Sony, with their introduction of the NEX A3000—a DSLR lookalike that's really a mirrorless NEX in disguise—at the US$400 price point for a kit, is an entirely different approach. In fact, as far as I can see, Sony is taking all approaches. They're going up, they're going down, they're going sideways, they're trying virtually every possible camera entry you can imagine. Note that even Sony is having problems with their own new entrant: last week Sony UK had to make the statement that "the A3000 launch does not signal the end of A-mount cameras." That's a very inefficient way of tackling the market, and it actually has the potential to completely backfire, as you essentially end up competing with yourself if you don't rapidly prune out the things that have lower traction.
But I'd gauge the A3000 to be a pretty interesting bet. A new DSLR-like camera (with a 20mp sensor) that's undercutting end-of-life real DSLRs such as the D3100 (and it's not 20mp ;~). Could Sony grab some of the value shoppers from Nikon's inventory clearing? I'd say yes, but Sony also has to guard against taking any of their NEX customers, too. Note that Sony switched the kit lens on the NEX-3 line to the collapsing 16-50mm. Thus, for US$100 more than the A3000 you lose the EVF and a few megapixels but gain a much smaller overall package. Interesting contrast in choices, and one that Nikon isn't really offering customers (Canon comes closer, with the EOS M, SL1, and T5i giving you three different camera options at three price points with very similar 18mp sensors and a large overlap of features).
While it's not a perfect predictor of what's happening with PED, here are the CIPA shipment numbers graphed for the first seven months of this year (an admittedly crude substitute for demand):
And here are the average selling prices (a crude substitute for retail price):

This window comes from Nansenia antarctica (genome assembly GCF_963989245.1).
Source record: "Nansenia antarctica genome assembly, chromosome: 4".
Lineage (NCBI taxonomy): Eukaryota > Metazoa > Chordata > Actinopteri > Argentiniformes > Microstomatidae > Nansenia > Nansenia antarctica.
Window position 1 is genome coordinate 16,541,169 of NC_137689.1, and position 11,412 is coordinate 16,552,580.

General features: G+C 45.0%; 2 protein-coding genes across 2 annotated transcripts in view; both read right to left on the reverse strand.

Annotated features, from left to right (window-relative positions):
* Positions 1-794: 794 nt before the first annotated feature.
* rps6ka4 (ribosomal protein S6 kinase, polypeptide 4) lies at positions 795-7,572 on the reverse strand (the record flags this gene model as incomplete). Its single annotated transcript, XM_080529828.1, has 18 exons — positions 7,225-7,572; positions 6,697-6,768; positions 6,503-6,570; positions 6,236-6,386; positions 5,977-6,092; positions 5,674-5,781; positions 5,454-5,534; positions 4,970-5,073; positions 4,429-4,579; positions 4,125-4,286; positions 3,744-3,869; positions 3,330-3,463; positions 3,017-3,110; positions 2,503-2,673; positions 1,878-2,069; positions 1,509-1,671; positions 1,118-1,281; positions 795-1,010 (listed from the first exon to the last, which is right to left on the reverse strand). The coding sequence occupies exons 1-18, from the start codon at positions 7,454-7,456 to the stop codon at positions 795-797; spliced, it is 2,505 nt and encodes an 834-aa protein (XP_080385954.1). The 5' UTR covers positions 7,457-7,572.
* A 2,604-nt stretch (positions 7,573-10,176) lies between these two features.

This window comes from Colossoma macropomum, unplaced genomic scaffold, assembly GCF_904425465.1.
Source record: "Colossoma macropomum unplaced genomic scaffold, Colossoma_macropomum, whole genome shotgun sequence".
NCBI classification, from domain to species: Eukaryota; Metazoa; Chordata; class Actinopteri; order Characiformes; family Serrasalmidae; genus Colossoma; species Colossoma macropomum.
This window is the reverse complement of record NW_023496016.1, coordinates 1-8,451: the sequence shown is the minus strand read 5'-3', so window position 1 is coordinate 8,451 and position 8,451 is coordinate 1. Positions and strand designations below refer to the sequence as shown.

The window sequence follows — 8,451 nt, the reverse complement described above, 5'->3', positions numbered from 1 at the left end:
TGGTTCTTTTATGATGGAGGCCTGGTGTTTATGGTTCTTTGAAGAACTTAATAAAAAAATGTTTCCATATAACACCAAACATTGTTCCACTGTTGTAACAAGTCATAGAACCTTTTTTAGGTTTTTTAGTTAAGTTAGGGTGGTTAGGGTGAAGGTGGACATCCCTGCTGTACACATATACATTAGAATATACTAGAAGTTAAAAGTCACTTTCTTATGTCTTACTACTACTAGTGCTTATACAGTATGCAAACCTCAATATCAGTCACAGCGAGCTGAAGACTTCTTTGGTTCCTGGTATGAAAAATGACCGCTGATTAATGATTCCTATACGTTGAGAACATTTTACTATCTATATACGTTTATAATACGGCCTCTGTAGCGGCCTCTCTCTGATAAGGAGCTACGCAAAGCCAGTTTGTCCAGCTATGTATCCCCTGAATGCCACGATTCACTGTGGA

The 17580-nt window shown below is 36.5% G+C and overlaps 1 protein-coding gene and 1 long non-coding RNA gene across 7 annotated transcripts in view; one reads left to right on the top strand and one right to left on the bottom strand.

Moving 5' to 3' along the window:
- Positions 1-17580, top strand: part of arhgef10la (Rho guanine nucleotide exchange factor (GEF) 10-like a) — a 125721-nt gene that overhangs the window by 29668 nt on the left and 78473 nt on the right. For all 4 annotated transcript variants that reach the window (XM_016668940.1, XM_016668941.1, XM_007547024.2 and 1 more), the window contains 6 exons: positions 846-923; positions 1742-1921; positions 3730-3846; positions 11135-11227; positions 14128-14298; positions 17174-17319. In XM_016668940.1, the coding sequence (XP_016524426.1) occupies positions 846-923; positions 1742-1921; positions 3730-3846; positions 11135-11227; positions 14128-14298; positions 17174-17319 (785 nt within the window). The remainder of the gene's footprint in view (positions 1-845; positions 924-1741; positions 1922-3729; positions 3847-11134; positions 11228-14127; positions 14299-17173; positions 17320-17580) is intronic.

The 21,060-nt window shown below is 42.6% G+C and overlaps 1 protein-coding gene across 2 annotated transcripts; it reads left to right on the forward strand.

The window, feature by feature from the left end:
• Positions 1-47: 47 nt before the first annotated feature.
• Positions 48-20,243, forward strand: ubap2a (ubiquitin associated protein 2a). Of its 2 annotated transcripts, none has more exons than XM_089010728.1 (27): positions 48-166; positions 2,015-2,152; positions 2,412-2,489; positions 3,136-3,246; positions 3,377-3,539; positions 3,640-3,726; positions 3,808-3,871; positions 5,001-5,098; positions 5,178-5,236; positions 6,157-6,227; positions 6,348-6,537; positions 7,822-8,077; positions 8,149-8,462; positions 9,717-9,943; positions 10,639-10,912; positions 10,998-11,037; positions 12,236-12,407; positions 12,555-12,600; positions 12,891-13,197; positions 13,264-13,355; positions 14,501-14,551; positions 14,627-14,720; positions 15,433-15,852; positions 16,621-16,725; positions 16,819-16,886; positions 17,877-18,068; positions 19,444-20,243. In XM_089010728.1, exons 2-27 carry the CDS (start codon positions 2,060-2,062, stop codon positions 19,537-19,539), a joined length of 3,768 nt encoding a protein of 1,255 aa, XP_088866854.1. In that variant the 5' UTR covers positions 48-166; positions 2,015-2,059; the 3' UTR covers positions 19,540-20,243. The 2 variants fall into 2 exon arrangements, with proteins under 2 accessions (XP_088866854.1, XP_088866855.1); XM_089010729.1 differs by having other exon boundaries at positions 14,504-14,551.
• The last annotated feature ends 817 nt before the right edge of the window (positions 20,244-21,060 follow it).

Overall, demand apparently is down (lower shipments), but average selling price isn't robust, either, indicating that the camera companies are still pushing lower end models. The retail numbers from cash registers in the US tell basically the same story: clearly lower sales, slipping average sales price.
I'm betting that we're in a market where we've hit saturation resistance, which means reduced demand. Indeed, I've been writing articles that dovetail with that thought for about 24 months, including my Last Camera Syndrome one back in February. One thing the camera makers are thinking, apparently, is that by producing higher end cameras (more full frame, higher performance cameras, feature-laden cameras, sophisticated cameras) that they'll break through some of that resistance to update and get your money again. I wish I could say that I saw strong evidence that this tactic is working, but the "word of mouth" for those high-end products seems stronger than the actual sales numbers.
Which is why I'm looking closely at, and following what happens with the Sony A3000. That's a new camera targeted at higher priced cameras (e.g. Nikon D3200), but at a comfortably lower price. If camera buying is highly elastic, that's the tactic that should work. Indeed, I believe that all those fire sales on Nikon 1 and EOS M and m4/3 end-of-life inventories prove the same thing: relatively high demand occurs with competent cameras at lower-than-DSLR prices.
What's going to happen is the classic mature market move: Canon and Nikon will eventually get more aggressive on price to keep up their overall sales numbers (and hopefully profit numbers), and this is going to eventually squeeze everyone's margins to the point where some either die or just give up.